Chinese police recently arrested 15 suspects for their involvement in running an illegal online gambling operation funded with cryptocurrency. Police seized over $3.8 billion worth of EOS cryptocurrency in the raid.

A Gambling First

Gambling is illegal in Mainland China except for its state-run lottery. All other forms of gambling are strictly prohibited. Following a series of raids on foreign-run gambling operations, China is stepping up its game by cracking down on operations which lure Chinese citizens abroad for gambling purposes.

China does not consider trips to the SAR enclave of Macau as illegal gambling. However, China has condemned several VIP junket tour operators for alleged money laundering and organized crime ties.

But Chinese authorities encountered a gambling first: an illegal online casino operation funded entirely by cryptocurrency. Users would download a digital gambling app which allowed gambling with EOS cryptocurrency on their smart devices, using a smart contract.

According to cryptocurrency news site The Block, this was the first time that smart contracts were used in China for illegal online gaming.

By analyzing 27 million gaming transactions since last October, authorities traced the gambling operation to the town of Yancheng, in the northeastern province of Jiangsu.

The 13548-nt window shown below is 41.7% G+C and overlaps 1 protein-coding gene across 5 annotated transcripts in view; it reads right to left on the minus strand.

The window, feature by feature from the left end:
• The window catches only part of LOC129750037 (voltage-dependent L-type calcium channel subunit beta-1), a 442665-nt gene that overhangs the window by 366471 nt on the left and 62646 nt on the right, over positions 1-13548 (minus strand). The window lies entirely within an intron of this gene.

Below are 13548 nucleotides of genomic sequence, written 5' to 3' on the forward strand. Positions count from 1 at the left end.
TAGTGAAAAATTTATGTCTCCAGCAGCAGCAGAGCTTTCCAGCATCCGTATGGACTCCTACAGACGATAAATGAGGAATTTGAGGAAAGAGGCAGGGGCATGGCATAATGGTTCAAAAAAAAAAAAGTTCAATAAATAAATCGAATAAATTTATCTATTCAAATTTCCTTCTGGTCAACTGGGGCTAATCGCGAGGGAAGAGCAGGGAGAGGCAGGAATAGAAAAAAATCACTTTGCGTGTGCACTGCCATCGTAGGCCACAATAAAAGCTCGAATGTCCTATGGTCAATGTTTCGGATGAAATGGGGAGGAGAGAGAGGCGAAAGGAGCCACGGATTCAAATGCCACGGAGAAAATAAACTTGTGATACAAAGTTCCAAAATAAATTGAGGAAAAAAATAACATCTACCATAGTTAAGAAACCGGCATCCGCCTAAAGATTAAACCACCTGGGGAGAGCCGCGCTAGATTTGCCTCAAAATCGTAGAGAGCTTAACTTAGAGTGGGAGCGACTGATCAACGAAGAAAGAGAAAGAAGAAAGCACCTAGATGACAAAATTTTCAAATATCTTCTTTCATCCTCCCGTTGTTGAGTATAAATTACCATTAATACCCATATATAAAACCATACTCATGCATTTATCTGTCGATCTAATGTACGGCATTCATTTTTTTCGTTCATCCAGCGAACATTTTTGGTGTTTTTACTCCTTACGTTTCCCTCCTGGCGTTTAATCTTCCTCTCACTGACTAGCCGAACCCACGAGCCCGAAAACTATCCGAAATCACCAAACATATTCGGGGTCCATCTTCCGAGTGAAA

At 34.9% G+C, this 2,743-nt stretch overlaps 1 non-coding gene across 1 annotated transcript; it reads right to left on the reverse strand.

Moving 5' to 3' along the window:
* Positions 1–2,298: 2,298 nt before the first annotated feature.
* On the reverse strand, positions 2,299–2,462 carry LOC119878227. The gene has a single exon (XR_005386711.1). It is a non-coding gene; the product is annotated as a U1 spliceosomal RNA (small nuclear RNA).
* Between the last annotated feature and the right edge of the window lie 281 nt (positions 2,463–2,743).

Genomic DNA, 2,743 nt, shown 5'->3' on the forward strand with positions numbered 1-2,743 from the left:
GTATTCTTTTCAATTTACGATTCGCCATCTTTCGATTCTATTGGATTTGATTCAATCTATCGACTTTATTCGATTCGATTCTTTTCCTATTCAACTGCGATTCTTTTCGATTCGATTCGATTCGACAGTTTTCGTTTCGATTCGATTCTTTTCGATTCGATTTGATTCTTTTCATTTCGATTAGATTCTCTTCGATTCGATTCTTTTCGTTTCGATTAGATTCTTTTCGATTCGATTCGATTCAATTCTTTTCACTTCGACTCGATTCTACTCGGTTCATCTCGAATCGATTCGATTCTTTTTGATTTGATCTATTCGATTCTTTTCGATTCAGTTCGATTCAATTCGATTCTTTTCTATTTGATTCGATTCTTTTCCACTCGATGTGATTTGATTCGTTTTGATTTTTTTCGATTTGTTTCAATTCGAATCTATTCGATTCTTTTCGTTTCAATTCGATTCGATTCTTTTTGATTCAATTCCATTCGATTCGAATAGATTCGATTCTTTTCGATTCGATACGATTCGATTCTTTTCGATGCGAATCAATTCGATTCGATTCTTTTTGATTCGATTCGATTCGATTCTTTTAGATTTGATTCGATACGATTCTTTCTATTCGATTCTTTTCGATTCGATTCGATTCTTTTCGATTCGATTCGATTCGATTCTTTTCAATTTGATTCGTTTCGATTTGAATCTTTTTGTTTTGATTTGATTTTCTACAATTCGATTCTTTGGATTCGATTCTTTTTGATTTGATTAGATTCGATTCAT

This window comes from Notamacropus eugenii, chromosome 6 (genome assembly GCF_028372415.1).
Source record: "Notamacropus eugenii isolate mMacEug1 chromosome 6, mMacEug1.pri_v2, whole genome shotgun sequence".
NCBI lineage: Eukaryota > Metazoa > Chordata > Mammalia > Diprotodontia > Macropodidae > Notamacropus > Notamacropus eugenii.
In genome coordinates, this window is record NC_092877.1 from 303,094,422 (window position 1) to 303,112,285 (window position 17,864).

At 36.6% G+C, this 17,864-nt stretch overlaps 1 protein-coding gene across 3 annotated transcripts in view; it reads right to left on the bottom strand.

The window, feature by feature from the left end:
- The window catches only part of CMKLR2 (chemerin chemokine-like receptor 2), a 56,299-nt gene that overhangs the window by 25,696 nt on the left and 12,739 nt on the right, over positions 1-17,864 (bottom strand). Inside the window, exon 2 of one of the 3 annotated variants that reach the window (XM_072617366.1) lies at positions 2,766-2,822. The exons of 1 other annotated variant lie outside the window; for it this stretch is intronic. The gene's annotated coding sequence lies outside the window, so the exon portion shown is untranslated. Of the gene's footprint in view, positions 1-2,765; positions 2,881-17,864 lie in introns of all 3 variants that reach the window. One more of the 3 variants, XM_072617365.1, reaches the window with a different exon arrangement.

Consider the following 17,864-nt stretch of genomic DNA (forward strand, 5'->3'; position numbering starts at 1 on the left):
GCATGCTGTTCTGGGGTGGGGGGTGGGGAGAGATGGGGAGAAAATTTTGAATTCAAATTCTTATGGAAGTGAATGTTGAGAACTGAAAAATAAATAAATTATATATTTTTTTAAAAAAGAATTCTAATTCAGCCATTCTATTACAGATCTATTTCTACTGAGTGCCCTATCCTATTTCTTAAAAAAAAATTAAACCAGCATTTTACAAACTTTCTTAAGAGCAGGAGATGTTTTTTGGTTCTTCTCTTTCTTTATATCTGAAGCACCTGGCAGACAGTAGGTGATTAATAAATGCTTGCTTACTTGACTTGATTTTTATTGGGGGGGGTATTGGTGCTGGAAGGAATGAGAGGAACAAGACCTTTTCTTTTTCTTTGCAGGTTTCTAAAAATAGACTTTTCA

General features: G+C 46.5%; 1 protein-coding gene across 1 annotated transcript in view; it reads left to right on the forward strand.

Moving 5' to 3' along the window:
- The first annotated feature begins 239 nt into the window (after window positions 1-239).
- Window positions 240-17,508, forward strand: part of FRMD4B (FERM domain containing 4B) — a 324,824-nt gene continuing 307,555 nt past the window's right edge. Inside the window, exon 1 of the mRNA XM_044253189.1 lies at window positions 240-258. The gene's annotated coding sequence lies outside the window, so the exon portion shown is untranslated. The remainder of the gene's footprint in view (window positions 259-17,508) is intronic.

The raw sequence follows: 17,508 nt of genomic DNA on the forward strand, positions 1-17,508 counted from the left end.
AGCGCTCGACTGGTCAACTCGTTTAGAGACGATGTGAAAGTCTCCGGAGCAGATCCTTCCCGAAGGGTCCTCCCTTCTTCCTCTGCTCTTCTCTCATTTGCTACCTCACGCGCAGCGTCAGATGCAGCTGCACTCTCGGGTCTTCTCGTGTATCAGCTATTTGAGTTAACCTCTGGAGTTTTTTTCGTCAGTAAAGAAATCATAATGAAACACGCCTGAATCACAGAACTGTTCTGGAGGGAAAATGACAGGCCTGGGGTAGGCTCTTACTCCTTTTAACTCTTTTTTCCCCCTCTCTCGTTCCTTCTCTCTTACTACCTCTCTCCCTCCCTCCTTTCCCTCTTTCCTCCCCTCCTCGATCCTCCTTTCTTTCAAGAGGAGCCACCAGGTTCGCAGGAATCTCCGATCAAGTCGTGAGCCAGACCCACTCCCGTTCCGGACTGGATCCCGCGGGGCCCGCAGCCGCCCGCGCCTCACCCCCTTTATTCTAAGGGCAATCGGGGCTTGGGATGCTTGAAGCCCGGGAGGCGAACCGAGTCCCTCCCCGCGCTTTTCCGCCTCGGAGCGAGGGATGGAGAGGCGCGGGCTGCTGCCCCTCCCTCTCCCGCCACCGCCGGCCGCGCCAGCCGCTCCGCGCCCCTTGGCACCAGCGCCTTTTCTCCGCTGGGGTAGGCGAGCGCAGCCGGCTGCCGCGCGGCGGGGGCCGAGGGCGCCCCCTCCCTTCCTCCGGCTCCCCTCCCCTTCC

Smart Crimes

In an interview with state-run China Central Television (CCTV), public security director Guo Gang talked about the ongoing raids.

“This is a crime with a high intelligence quotient. No matter how complicated the case is, our police will make every effort to chase, intercept, and detect it quickly,” Gang said.

As smart as the cybercrime gets, China is often one step ahead of it by using big data to track its citizens. The state has already used big data to crack down on citizens caught leaving China on gambling excursions.

China’s beef with gambling goes back many years, and the current raids are nothing new. However, to keep one step ahead of Big Brother, illegal gambling operators have started using cryptocurrency to fund their operations.

Unfortunately, when Chinese Big Brother watches your every move and uses big data to track your transactions, even cryptocurrency transactions are not as anonymous as you might think.

 

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Richard Holmes was born in Tampa, Florida and studied computer science at Pensacola Christian College in Pensacola Florida. A devout Baptist, volunteer Sunday School teacher and online gaming fan, Richard works as a part-time systems administrator at Baptist Hospital and part-time professional blogger specializing in statistics, probability and computer science issues. He is an ardent believer in the future of artificial intelligence as a tool for transforming human society for the better, particularly in the area of health care and modern medicine. A chess player, and competitive online gamer Richard actively participates on online gaming tournaments in his free time.